Snow-covered Kamchatka Peninsula captured on a clear day

Today’s Image of the Day comes courtesy of the NASA Earth Observatory and features the beautifully snow-covered Kamchatka Peninsula.

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Today’s Image of the Day comes courtesy of the NASA Earth Observatory and features the beautifully snow-covered Kamchatka Peninsula, located in a remote part of the Russian Far East. The photo was taken on a clear day last month by the Moderate Resolution Imaging Spectroradiometer (MODIS) on NASA’s Aqua satellite.

The Kamchatka Peninsula measures 780 miles in length, containing 100,00 square miles of land located in between the Pacific Ocean and the Sea of Okhotsk. A string of 160 volcanoes line the east side of the peninsula, 29 of which are currently active. The highest volcano, Klyuchevskaya Sopka, claims the title of the largest active volcano in the Northern Hemisphere.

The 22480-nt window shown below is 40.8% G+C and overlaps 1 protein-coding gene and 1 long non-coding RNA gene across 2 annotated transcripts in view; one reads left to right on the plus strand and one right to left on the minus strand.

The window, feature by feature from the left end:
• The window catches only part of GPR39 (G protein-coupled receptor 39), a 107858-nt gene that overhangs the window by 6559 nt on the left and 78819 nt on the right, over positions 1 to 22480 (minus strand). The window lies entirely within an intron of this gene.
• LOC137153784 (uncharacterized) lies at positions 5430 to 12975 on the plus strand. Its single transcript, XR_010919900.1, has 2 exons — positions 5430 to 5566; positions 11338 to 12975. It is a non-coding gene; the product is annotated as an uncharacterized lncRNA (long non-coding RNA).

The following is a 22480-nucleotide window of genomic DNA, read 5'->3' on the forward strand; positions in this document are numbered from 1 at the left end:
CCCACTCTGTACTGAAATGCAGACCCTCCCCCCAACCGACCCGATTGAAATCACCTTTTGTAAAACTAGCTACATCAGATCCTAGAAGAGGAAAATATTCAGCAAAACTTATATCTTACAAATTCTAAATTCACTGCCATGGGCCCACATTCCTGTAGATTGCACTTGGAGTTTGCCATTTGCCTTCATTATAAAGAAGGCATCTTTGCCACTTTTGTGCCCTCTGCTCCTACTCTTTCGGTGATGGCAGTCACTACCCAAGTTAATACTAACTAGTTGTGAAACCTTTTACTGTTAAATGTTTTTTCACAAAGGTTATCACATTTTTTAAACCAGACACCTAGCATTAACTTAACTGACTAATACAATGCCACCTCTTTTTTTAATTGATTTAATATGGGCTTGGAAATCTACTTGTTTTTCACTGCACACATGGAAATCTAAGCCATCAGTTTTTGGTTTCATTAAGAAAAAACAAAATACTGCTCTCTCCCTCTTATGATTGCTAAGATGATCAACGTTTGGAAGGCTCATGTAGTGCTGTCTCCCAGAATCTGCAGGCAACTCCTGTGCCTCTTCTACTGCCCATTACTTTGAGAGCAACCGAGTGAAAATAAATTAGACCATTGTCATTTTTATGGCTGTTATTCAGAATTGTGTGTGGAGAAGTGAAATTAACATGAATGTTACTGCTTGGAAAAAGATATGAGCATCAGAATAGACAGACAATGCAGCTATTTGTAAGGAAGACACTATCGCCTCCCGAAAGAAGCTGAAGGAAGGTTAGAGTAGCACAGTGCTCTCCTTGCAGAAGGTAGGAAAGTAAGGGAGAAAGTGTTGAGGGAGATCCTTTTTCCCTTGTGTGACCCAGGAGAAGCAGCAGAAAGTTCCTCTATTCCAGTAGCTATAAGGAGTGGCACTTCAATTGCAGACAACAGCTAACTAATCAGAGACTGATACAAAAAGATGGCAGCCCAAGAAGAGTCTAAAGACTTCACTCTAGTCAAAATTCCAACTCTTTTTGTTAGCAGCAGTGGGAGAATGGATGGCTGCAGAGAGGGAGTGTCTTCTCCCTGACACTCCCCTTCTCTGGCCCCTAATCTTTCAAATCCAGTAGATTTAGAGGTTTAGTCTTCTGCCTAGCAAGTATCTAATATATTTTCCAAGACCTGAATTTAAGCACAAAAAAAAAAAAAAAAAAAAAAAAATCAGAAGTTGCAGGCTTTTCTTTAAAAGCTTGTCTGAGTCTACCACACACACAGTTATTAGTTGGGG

Off the southeast coast of the peninsula lies the Kuril-Kamchatka Trench, which formed as a result of a subduction zone. In addition to causing severe volcanism, the trench has triggered massive earthquakes and tsunamis, most notably an 8.2 earthquake in November 1952.

Kamchatka receives roughly 110 inches of precipitation each year. Although the peninsula lies along the same latitude as the UK, arctic winds from Siberia mix with the cold Oyashio sea current to keep the area snow covered from October until June.

Because the climate ranges from subarctic to temperate, the peninsula is home to a diverse array of wildlife. Kamchatka is particularly famous for its abundance of large brown bears, of which there are an estimated 3 to 4 per 100 square kilometers. The area is also home to such notable animals as the tundra wolf, Arctic fox, wolverine, sable, Eurasian otter, East Siberian lynx, and reindeer.

In September 1983, the Soviet Union famously shot down Korean Air Lines Flight 007, a commercial jet en route from New York City to Seoul, South Korea via Anchorage after it flew through Soviet prohibited airspace just off the coast of the Kamchatka Peninsula.

By Rory Arnold, Earth.com Staff Writer

Source: NASA Earth Observatory